Close Range: Wyoming Stories

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Simon and Schuster, Feb 10, 2000 - Fiction - 285 pages
From the Pulitzer Prize-winning and bestselling author of The Shipping News and Accordion Crimes comes one of the most celebrated short story collections of our time.

Annie Proulx's masterful language and fierce love of Wyoming are evident in these breathtaking tales of loneliness, quick violence, and the wrong kinds of love. Each of the stunning portraits in Close Range reveals characters fiercely wrought with precision and grace.

These are stories of desperation and unlikely elation, set in a landscape both stark and magnificent -- by an author writing at the peak of her craft.

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CLOSE RANGE: Wyoming Stories

User Review  - Kirkus

A vigorous second collection from Proulx (after Heart Songs and Other Stories, 1988): eleven nicely varied stories set in the roughhewn wasteland that one narrator calls a "97,000-square-miles dog's ... Read full review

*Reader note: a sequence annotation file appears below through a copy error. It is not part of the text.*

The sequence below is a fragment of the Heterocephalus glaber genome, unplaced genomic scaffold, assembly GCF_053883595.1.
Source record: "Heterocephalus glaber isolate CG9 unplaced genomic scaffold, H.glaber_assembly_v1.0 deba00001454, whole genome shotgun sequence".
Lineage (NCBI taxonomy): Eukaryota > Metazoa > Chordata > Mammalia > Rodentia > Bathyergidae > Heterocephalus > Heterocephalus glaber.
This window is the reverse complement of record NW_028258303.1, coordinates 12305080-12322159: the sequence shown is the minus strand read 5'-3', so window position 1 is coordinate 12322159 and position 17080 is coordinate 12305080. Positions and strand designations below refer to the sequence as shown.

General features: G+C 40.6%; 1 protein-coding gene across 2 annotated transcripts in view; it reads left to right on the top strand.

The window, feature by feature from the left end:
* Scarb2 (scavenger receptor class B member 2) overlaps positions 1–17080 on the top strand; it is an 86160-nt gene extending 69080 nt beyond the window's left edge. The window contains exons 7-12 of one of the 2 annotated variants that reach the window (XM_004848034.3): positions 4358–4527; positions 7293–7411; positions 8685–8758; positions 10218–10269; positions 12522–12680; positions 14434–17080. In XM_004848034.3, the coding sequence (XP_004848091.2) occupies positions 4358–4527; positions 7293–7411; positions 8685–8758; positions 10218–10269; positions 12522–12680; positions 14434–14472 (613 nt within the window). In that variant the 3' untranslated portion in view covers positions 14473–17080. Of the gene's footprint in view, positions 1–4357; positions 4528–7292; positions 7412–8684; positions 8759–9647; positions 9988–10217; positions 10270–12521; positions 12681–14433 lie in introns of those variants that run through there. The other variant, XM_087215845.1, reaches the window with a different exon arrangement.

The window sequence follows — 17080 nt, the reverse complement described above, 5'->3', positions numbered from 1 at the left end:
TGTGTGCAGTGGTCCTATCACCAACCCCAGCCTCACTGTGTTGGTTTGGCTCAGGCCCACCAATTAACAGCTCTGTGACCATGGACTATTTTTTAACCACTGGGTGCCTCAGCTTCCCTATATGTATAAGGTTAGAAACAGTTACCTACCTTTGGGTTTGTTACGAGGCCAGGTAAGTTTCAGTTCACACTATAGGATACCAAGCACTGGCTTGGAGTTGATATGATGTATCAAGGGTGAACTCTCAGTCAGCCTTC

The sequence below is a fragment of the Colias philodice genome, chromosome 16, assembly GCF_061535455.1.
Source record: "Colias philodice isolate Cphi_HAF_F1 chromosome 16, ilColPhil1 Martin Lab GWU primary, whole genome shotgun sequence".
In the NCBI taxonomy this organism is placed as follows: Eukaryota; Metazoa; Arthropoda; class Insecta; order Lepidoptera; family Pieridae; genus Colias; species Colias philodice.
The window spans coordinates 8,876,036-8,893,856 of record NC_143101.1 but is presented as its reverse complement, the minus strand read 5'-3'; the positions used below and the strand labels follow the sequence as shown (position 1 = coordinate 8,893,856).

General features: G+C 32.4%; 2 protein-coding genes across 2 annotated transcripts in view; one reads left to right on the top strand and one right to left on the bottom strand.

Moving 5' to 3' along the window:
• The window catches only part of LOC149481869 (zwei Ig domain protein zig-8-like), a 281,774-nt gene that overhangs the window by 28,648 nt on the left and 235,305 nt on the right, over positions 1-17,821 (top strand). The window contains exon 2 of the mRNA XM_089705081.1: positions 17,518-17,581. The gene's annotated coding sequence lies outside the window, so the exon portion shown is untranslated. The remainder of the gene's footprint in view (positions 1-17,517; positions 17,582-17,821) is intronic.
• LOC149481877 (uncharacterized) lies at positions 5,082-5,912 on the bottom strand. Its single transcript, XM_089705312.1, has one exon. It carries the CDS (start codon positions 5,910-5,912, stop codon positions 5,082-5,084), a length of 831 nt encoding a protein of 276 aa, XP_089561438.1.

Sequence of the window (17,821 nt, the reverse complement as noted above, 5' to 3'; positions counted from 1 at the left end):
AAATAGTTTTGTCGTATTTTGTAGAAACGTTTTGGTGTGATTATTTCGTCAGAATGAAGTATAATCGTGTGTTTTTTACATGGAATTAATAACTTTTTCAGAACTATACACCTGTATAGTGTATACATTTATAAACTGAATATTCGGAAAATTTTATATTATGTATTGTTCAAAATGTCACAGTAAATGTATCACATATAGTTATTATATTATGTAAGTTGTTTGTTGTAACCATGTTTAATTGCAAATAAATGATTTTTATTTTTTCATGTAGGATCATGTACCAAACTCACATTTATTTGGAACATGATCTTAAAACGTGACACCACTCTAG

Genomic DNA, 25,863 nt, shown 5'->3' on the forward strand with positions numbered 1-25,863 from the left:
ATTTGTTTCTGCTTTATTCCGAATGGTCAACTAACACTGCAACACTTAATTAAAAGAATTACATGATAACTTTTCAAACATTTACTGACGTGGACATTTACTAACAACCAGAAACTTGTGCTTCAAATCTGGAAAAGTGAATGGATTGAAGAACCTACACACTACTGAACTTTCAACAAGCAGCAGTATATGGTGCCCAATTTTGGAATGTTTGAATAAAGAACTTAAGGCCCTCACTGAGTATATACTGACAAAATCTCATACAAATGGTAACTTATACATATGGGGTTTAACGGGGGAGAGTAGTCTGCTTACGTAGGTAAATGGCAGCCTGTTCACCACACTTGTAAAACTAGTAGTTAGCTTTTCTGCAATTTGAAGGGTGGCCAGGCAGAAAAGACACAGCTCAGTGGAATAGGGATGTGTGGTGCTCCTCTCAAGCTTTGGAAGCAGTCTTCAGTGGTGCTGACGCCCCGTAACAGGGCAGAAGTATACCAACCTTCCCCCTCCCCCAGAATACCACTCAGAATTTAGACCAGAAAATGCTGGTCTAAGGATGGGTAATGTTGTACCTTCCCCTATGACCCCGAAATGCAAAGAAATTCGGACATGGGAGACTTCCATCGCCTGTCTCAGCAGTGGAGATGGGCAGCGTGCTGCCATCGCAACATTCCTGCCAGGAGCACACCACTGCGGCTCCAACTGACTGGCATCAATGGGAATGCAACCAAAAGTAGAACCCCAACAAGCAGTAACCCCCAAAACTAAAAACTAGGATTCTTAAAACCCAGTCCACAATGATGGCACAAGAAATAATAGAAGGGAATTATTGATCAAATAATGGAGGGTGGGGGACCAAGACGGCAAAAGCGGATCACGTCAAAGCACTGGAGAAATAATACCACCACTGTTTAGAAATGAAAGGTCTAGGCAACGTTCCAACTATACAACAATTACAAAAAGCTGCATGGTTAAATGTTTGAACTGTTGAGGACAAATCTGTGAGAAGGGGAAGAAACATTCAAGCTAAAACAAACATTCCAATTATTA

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User Review  - cyrsanthafern -

If you want fantastic read on those lazy day afternoons you must read these short stories. All take place in Wyoming and Annie Proulx does more than an excellent job on the descriptive writing. Great Book definitely worth the time to read! Read full review

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About the author (2000)

Annie Proulx has held NEA and Guggenheim Fellowships and residences at Ucross Foundation in Wyoming. Her first short story collection, Heart Songs and Other Stories, appeared in 1988, followed in 1992 by Postcards, which won the 1993 PEN/Faulkner Award for Fiction. The 1993 novel The Shipping News won the Chicago Tribune's Heartland Award, the Irish Times International Fiction Prize, the National Book Award, and the Pulitzer Prize. Accordion Crimes, Proulx's most recent novel, was published in June 1996.

She began working on the stories collected in Close Range in 1997. "The Half-Skinned Steer" was selected by Garrison Keillor for inclusion in The Best American Short Stories 1998 and by John Updike for The Best American Short Stories of the Century. "Brokeback Mountain" won a 1998 O. Henry Short Story Award and a National Magazine Award through its publication in The New Yorker.

Annie Proulx lives in Wyoming, but spends much of the year traveling North America.

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